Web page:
This story is also a reminder of the pre Trump nature of the USA. Nothing has changed and men like the Bushes, Comey and Mueller who personally oversaw this kind of barbarity should not be valorized.

  2. Camus says:

    In the Guardian recently there was a report on the inmate who has been in Guantanamo south the longest period of time. He has never been tried, let alone sentenced. A regime that incarcerates small children for crossing the
    border and then forgets where they have sent the parents is capable of many other monstrosities, including exonerating the murderers of a reporter trapped into entering his country‘s embassy in Turkey. Time for the Europeans to step up and condemn the USA for its crimes against humanity.

  3. Jan Lewis says:

    Thanks for sharing your experience, Sara, and for exposing in such a moving way the injustice of your father’s imprisonment and its profound impact on your family. Thanks to you I have learned about the work of the National Coalition to Protect Civil Freedoms. May you all go from strength to strength in your determination not to be broken, and in the work of supporting the many families in similar situations.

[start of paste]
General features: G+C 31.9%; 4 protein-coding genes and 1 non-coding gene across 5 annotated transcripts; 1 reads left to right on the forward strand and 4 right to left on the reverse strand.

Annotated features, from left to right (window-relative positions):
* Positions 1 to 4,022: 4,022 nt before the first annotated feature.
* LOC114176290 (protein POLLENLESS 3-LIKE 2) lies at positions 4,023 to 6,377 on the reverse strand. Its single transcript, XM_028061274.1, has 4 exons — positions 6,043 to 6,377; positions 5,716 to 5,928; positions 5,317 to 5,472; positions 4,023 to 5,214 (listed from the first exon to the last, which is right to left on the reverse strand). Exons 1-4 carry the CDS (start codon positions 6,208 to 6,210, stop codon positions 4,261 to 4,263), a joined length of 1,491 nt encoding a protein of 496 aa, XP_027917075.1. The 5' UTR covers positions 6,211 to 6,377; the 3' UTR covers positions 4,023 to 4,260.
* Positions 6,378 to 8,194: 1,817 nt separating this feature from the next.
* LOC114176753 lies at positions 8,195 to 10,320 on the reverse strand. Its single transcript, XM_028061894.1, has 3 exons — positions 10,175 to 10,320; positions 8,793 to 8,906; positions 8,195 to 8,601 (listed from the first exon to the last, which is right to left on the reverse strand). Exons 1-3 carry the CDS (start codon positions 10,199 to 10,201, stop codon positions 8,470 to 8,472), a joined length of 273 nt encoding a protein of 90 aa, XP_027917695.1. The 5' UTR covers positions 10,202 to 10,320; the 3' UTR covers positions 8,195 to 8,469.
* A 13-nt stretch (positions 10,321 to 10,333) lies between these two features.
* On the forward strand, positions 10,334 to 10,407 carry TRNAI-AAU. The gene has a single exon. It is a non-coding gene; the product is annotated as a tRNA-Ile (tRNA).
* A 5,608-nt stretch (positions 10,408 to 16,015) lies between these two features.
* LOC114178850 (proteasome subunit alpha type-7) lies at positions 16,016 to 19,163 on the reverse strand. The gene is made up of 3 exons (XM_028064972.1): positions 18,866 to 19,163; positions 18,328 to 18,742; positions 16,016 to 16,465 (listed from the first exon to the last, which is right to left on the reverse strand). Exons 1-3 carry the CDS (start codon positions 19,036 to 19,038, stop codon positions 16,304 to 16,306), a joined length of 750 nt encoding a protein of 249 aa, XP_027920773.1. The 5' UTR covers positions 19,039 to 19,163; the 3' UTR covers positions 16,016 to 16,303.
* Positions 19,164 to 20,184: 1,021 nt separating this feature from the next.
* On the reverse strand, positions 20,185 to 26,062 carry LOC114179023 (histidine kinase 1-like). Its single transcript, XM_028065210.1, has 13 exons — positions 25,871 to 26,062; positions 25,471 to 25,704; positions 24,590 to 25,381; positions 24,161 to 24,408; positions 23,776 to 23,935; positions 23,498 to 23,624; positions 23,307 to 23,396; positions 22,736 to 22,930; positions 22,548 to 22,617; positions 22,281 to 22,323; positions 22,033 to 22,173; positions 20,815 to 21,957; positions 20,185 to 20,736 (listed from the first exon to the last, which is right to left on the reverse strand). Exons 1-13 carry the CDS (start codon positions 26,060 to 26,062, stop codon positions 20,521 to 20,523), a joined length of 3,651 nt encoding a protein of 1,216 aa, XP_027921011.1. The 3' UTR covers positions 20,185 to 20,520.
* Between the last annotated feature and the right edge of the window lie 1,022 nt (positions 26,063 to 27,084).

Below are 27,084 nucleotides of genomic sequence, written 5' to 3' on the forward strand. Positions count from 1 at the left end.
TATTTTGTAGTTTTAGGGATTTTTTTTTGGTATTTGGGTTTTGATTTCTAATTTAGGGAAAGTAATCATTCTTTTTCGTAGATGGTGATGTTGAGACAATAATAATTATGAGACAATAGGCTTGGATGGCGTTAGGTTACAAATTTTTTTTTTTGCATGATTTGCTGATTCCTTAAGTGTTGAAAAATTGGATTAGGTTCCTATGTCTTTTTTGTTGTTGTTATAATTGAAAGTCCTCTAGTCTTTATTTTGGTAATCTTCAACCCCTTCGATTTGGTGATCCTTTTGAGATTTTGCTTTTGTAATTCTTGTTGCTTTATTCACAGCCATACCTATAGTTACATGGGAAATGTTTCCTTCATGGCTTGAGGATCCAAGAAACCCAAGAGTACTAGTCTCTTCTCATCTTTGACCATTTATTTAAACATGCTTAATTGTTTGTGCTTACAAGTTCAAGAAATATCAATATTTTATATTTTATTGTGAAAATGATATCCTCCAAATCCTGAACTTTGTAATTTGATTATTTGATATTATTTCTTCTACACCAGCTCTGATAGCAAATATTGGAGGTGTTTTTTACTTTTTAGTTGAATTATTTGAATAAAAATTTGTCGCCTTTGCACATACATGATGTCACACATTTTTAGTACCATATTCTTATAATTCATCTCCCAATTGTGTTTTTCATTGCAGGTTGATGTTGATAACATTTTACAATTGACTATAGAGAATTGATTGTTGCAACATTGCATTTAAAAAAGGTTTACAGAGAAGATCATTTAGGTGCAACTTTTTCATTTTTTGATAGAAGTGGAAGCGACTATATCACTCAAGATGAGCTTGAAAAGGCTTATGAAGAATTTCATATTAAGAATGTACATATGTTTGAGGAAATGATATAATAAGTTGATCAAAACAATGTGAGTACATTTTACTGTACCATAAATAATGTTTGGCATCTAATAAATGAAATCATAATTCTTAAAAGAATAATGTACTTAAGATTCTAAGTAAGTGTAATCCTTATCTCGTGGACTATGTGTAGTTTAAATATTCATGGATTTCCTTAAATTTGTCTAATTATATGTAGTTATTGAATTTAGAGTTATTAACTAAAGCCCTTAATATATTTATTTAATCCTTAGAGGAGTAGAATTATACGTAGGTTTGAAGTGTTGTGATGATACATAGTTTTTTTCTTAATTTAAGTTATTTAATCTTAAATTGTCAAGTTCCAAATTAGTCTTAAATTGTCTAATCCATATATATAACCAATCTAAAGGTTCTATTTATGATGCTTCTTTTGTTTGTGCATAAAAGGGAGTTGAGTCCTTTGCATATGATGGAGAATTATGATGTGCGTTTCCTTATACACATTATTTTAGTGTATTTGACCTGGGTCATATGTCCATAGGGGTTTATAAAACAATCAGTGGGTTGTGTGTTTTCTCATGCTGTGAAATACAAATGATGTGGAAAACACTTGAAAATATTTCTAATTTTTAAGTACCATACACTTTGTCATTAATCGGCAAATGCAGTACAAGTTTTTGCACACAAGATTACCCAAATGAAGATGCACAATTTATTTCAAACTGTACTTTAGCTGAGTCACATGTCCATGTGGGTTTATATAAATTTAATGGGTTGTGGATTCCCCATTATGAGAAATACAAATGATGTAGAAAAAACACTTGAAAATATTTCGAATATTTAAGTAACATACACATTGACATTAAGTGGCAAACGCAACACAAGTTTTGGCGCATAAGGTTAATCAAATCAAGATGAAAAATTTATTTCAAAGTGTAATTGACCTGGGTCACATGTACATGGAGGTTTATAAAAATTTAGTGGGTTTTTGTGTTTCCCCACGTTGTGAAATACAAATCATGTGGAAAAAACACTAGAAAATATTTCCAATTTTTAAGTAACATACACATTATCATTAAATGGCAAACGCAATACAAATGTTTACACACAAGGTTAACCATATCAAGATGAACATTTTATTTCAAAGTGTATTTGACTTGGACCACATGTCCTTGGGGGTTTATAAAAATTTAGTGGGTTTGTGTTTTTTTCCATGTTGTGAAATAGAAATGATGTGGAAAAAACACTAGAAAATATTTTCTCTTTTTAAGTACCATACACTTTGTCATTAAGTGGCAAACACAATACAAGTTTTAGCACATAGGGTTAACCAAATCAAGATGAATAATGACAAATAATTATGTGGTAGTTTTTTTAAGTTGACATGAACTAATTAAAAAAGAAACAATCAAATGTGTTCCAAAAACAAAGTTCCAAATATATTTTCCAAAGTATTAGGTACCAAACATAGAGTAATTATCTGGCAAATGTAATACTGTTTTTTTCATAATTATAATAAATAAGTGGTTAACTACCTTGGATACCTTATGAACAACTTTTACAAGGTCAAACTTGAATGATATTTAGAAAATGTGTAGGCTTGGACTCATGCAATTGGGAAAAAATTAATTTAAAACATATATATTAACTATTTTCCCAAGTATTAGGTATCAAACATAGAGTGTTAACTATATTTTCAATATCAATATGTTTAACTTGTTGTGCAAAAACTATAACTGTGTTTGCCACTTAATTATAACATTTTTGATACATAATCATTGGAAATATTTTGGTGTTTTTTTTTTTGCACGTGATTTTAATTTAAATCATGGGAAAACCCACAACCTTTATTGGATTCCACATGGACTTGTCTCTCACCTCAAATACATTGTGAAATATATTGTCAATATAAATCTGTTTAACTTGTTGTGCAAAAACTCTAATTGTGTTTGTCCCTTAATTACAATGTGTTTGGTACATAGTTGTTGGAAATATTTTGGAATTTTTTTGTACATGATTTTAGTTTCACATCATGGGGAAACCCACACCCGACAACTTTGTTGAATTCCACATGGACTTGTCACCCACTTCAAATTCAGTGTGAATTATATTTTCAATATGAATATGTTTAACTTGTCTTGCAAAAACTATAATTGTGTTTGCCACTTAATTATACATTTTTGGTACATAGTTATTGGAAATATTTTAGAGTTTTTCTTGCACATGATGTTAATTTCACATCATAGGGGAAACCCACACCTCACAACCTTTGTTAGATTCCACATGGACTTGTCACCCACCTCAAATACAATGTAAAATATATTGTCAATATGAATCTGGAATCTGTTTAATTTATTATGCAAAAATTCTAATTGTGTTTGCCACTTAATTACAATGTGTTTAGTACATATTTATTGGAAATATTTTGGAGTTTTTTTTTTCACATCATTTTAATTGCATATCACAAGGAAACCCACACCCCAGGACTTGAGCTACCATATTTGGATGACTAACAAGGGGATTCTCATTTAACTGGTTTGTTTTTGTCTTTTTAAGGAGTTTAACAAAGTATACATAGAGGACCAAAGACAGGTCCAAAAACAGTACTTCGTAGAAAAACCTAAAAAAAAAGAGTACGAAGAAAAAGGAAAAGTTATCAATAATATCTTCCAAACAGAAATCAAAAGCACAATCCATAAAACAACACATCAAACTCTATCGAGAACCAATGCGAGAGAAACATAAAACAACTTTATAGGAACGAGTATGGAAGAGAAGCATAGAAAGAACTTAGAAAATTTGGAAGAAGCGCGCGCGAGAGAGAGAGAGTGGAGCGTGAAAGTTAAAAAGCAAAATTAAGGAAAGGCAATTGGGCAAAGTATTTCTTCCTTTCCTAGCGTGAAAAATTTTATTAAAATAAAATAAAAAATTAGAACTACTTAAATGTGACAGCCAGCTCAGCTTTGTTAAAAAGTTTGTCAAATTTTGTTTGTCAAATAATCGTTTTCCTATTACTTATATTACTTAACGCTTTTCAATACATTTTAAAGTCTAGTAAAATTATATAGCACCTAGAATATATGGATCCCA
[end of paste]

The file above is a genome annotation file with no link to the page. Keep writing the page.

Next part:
4. Hotch46 says:

    This article is remarkably devoid of specifics for the reader to make a judgement about the actions of your father. Was he a criminal or was he a victim of an unjust prosecution? The first paragraph describes actions that would be considered providing material aid to a terrorist organizations if not done very carefully. It is widely known that terrorist groups use charities to raise money and equipment. Both Chechnya and Bosnia have severe problems with radical Islamic terrorism. Based on the information in this article, there is no evidence that your father was unjustly prosecuted. It sounds like he had the option to cooperate with the Government but refused. To suggest that this happened because of prejudice against Muslims is also not based on any evidence. I suspect justice was well served.

    • Cleombrotus says:

      My thoughts exactly as I read the article. Why, if the original sentence was three years, was he incarcerated longer? The article does not include that bit of information and if it was unjustly administered, one would think it would be included as more evidence of the injustice of the American legal system, particularly towards Muslims, as the author seems intent to portray.

      Its absence is telling.

  5. Chrisdf says:

    The curiously vengeful nature of US justice, and of the Americans who cheer on its most pitiless applications, seems to have been turned up to eleven under the current regime.